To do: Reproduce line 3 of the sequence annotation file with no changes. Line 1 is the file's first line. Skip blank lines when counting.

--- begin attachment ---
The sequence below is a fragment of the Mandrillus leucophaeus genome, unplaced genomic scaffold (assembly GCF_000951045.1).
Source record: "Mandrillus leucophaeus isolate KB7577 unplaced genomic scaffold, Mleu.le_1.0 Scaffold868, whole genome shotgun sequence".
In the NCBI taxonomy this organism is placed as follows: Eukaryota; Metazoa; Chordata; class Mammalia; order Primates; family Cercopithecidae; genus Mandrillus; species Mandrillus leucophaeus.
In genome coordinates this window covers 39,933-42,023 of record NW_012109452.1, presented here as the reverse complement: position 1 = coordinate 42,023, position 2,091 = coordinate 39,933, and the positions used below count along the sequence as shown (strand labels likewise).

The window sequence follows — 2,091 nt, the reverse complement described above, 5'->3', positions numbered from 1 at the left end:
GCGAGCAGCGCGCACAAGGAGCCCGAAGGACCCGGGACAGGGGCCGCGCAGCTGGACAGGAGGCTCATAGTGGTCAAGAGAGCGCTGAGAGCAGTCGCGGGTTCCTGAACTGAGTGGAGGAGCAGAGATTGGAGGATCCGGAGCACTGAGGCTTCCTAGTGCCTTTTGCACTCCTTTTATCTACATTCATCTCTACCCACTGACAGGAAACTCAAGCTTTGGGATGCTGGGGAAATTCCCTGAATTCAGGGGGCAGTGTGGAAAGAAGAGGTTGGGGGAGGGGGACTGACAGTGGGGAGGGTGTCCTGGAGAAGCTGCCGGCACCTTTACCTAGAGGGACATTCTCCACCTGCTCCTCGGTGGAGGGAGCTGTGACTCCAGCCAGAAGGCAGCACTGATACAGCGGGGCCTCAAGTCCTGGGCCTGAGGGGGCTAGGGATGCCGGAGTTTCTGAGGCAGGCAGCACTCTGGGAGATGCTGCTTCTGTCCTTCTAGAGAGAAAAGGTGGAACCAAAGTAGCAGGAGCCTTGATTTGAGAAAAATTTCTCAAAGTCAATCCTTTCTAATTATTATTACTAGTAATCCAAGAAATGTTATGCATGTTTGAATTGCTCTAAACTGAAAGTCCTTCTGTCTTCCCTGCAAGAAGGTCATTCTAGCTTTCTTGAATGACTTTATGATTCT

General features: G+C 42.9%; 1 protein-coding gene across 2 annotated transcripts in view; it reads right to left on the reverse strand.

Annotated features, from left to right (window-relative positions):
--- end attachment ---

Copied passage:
In the NCBI taxonomy this organism is placed as follows: Eukaryota; Metazoa; Chordata; class Mammalia; order Primates; family Cercopithecidae; genus Mandrillus; species Mandrillus leucophaeus.